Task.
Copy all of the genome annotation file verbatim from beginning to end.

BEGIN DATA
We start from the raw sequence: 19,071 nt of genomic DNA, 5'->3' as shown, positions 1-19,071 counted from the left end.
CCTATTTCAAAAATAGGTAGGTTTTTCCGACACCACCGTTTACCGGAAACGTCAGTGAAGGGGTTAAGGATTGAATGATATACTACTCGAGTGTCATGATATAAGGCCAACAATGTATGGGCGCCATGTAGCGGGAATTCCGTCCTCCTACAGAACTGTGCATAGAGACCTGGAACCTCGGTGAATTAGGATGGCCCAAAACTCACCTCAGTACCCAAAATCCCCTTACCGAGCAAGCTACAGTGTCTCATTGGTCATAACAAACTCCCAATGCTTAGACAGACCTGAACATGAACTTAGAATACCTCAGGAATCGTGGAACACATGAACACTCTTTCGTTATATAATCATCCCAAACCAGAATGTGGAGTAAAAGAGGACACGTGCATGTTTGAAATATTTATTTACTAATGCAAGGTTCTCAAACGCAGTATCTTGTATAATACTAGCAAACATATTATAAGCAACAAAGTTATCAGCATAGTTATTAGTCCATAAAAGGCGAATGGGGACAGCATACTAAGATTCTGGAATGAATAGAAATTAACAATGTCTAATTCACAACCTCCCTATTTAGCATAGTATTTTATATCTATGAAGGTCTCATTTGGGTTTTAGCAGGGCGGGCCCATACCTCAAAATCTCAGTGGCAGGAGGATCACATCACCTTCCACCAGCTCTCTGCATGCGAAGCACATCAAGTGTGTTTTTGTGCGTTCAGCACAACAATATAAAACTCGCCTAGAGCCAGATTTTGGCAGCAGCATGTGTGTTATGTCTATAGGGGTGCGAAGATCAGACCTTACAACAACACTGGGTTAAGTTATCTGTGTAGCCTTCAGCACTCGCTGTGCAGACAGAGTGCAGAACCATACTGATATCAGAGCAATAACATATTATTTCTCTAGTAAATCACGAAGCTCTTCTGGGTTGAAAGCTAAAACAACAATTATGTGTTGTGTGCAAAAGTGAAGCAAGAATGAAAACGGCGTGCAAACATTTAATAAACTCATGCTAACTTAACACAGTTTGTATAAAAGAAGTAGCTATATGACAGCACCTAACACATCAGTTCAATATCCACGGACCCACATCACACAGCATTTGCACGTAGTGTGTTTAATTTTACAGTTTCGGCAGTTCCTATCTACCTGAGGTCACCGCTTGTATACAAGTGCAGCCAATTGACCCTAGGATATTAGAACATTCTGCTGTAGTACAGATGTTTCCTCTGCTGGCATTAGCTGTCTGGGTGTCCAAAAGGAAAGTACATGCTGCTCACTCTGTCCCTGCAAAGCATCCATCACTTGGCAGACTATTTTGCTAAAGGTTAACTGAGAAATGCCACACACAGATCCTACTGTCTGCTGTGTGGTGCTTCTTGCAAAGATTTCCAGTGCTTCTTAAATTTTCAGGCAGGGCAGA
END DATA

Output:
We start from the raw sequence: 19,071 nt of genomic DNA, 5'->3' as shown, positions 1-19,071 counted from the left end.
CCTATTTCAAAAATAGGTAGGTTTTTCCGACACCACCGTTTACCGGAAACGTCAGTGAAGGGGTTAAGGATTGAATGATATACTACTCGAGTGTCATGATATAAGGCCAACAATGTATGGGCGCCATGTAGCGGGAATTCCGTCCTCCTACAGAACTGTGCATAGAGACCTGGAACCTCGGTGAATTAGGATGGCCCAAAACTCACCTCAGTACCCAAAATCCCCTTACCGAGCAAGCTACAGTGTCTCATTGGTCATAACAAACTCCCAATGCTTAGACAGACCTGAACATGAACTTAGAATACCTCAGGAATCGTGGAACACATGAACACTCTTTCGTTATATAATCATCCCAAACCAGAATGTGGAGTAAAAGAGGACACGTGCATGTTTGAAATATTTATTTACTAATGCAAGGTTCTCAAACGCAGTATCTTGTATAATACTAGCAAACATATTATAAGCAACAAAGTTATCAGCATAGTTATTAGTCCATAAAAGGCGAATGGGGACAGCATACTAAGATTCTGGAATGAATAGAAATTAACAATGTCTAATTCACAACCTCCCTATTTAGCATAGTATTTTATATCTATGAAGGTCTCATTTGGGTTTTAGCAGGGCGGGCCCATACCTCAAAATCTCAGTGGCAGGAGGATCACATCACCTTCCACCAGCTCTCTGCATGCGAAGCACATCAAGTGTGTTTTTGTGCGTTCAGCACAACAATATAAAACTCGCCTAGAGCCAGATTTTGGCAGCAGCATGTGTGTTATGTCTATAGGGGTGCGAAGATCAGACCTTACAACAACACTGGGTTAAGTTATCTGTGTAGCCTTCAGCACTCGCTGTGCAGACAGAGTGCAGAACCATACTGATATCAGAGCAATAACATATTATTTCTCTAGTAAATCACGAAGCTCTTCTGGGTTGAAAGCTAAAACAACAATTATGTGTTGTGTGCAAAAGTGAAGCAAGAATGAAAACGGCGTGCAAACATTTAATAAACTCATGCTAACTTAACACAGTTTGTATAAAAGAAGTAGCTATATGACAGCACCTAACACATCAGTTCAATATCCACGGACCCACATCACACAGCATTTGCACGTAGTGTGTTTAATTTTACAGTTTCGGCAGTTCCTATCTACCTGAGGTCACCGCTTGTATACAAGTGCAGCCAATTGACCCTAGGATATTAGAACATTCTGCTGTAGTACAGATGTTTCCTCTGCTGGCATTAGCTGTCTGGGTGTCCAAAAGGAAAGTACATGCTGCTCACTCTGTCCCTGCAAAGCATCCATCACTTGGCAGACTATTTTGCTAAAGGTTAACTGAGAAATGCCACACACAGATCCTACTGTCTGCTGTGTGGTGCTTCTTGCAAAGATTTCCAGTGCTTCTTAAATTTTCAGGCAGGGCAGA